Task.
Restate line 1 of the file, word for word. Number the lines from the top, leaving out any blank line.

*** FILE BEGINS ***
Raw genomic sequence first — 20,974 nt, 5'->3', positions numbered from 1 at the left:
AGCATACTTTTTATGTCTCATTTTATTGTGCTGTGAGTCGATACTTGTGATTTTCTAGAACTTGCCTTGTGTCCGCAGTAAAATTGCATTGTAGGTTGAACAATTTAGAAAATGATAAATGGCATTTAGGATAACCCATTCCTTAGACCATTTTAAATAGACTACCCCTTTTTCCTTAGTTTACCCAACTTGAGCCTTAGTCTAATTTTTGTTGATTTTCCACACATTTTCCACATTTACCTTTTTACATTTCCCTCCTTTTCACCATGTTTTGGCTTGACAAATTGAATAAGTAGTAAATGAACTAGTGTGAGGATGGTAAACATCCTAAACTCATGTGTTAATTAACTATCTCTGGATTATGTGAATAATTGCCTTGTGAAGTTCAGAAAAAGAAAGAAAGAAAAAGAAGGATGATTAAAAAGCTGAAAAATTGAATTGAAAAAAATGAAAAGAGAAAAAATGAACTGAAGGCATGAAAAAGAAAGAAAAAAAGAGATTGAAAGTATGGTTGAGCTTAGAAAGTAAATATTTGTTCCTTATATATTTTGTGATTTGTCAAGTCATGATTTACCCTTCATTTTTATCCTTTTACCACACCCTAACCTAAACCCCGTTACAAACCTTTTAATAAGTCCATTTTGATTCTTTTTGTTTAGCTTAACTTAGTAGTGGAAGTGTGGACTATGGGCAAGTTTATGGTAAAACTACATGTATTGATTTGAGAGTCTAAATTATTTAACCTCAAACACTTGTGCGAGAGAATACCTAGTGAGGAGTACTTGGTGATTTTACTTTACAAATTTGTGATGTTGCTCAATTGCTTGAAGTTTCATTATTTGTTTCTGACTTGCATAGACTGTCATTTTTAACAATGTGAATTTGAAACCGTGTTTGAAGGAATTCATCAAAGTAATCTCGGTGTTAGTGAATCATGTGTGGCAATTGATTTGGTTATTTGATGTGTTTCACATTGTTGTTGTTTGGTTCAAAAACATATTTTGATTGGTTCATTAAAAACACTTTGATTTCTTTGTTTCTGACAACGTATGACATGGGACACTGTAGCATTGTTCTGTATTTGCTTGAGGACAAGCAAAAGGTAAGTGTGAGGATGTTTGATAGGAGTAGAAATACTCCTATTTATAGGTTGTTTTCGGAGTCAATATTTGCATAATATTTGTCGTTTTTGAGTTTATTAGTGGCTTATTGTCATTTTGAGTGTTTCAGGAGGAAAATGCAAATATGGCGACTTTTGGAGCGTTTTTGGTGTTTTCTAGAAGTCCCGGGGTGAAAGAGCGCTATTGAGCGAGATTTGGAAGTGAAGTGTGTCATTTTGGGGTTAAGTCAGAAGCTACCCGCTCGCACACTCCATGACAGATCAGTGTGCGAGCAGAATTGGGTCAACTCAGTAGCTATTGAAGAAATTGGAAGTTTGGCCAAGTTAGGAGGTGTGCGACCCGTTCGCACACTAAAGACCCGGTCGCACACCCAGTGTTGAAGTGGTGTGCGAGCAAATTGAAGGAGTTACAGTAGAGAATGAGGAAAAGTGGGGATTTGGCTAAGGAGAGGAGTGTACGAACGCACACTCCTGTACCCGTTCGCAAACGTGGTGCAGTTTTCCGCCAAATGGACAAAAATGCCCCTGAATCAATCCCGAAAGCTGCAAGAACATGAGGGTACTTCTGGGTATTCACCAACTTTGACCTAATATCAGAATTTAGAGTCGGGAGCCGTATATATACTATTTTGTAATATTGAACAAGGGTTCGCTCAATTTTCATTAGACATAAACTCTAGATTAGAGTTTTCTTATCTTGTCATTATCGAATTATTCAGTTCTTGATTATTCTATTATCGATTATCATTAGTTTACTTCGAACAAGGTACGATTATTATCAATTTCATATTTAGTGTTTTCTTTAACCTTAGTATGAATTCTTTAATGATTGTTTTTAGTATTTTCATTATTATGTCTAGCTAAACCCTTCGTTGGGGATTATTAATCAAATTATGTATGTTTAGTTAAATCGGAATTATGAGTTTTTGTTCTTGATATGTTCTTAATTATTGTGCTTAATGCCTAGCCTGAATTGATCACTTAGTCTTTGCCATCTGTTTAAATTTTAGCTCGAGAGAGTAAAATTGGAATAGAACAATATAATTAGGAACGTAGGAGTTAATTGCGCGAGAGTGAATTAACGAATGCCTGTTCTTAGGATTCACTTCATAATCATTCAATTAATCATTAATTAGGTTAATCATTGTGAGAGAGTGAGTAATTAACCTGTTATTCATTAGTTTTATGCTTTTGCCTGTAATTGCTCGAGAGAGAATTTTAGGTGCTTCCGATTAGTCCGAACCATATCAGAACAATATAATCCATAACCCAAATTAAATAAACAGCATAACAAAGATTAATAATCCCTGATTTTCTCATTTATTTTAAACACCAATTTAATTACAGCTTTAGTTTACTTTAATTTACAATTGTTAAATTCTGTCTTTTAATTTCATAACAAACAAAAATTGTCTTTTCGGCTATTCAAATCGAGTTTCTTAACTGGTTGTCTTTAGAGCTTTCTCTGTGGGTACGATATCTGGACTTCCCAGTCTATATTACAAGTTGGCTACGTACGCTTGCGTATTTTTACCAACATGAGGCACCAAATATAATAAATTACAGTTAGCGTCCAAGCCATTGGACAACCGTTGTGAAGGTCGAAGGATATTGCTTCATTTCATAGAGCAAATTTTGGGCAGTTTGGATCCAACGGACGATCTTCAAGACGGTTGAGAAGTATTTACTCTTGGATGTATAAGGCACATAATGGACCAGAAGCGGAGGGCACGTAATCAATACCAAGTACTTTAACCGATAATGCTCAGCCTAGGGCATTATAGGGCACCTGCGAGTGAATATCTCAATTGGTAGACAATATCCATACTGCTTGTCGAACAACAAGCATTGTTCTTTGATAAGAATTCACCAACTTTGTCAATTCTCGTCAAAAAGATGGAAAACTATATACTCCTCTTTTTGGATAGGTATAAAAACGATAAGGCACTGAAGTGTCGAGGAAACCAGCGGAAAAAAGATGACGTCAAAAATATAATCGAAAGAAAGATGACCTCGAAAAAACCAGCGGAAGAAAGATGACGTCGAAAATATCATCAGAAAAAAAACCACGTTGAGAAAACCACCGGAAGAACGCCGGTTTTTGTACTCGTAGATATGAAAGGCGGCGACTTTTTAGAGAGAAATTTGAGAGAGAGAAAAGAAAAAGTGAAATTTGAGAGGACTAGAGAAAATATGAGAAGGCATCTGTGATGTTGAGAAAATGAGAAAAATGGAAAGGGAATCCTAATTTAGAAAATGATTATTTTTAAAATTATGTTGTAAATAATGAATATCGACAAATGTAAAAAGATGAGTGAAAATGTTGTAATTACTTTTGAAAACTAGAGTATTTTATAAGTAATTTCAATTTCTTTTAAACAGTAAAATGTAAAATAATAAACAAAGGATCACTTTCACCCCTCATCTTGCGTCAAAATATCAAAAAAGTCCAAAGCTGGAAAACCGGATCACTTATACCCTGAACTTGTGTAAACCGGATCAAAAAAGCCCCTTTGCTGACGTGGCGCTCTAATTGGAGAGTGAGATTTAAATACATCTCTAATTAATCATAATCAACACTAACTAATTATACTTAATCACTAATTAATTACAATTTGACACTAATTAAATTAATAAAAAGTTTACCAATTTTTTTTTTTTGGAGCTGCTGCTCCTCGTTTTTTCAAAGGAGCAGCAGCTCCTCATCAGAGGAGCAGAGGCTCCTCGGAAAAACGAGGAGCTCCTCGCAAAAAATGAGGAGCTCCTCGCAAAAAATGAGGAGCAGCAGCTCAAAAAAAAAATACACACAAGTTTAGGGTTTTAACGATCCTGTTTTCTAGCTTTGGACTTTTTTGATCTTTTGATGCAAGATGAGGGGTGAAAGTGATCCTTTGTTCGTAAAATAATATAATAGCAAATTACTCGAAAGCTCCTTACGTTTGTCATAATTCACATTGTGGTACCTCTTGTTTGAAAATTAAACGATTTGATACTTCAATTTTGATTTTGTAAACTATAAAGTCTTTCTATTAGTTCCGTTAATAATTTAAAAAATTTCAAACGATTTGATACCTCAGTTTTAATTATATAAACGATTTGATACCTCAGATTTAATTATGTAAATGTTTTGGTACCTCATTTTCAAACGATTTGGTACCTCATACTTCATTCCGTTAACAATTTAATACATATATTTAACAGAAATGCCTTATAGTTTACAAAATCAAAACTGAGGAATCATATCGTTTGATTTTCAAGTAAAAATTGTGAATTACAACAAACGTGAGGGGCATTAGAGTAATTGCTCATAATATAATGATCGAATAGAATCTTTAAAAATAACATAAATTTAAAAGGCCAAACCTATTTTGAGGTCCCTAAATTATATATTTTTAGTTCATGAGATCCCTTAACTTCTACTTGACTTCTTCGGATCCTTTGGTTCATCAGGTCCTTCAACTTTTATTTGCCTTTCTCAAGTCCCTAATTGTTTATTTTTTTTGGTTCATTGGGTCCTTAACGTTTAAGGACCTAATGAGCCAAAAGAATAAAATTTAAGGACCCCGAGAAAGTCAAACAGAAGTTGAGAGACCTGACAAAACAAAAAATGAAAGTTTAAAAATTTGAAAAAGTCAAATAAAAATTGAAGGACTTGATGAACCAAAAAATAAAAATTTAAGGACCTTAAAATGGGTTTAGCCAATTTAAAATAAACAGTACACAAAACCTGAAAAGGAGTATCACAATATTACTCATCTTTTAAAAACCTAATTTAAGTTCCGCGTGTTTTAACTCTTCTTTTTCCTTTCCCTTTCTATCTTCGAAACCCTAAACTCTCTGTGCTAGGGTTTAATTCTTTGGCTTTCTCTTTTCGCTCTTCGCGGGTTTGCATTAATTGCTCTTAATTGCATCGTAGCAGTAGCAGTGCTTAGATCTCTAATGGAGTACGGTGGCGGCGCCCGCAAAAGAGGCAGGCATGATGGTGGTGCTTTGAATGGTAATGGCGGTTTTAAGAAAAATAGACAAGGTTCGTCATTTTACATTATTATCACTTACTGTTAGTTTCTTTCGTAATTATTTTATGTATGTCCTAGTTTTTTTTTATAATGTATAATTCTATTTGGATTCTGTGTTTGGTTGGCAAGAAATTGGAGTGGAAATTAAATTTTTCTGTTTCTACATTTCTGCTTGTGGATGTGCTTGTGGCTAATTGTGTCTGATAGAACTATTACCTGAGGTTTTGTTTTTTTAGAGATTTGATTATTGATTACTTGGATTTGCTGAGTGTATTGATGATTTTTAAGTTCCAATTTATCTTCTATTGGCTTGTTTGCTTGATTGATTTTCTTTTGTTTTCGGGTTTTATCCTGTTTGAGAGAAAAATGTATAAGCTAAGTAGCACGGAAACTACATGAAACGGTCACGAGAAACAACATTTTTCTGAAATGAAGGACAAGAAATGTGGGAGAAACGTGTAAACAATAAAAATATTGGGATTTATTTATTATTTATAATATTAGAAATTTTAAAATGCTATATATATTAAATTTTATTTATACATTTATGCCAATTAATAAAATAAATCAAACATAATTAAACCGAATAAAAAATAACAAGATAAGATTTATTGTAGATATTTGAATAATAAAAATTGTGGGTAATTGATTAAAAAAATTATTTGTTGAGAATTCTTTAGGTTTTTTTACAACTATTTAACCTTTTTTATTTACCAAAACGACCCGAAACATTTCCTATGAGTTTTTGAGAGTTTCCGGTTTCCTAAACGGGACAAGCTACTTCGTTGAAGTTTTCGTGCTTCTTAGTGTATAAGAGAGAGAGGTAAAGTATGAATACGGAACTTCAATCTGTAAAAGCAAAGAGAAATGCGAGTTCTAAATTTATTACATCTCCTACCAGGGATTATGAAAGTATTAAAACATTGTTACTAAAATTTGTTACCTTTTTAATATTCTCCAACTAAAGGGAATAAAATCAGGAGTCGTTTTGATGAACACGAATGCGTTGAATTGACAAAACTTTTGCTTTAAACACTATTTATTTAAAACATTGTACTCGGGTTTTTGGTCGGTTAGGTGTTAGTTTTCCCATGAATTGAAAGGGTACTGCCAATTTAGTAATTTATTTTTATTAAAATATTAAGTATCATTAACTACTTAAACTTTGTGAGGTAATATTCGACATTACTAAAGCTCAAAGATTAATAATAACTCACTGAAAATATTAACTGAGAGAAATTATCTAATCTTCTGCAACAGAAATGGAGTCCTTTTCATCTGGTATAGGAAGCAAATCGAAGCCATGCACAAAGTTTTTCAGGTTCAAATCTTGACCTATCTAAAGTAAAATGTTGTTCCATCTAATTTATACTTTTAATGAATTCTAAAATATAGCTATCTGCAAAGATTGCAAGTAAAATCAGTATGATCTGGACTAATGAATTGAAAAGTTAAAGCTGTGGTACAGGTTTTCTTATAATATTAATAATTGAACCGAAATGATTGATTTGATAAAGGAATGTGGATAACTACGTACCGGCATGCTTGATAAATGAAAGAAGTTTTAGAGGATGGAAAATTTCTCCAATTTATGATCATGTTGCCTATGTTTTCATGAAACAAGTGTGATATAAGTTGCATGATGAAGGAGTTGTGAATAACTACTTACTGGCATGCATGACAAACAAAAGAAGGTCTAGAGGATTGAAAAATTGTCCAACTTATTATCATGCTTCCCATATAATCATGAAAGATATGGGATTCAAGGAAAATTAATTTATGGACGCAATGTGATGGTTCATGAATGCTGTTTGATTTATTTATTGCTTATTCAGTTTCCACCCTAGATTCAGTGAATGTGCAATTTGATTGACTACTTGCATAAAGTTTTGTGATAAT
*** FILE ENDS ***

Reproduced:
Raw genomic sequence first — 20,974 nt, 5'->3', positions numbered from 1 at the left: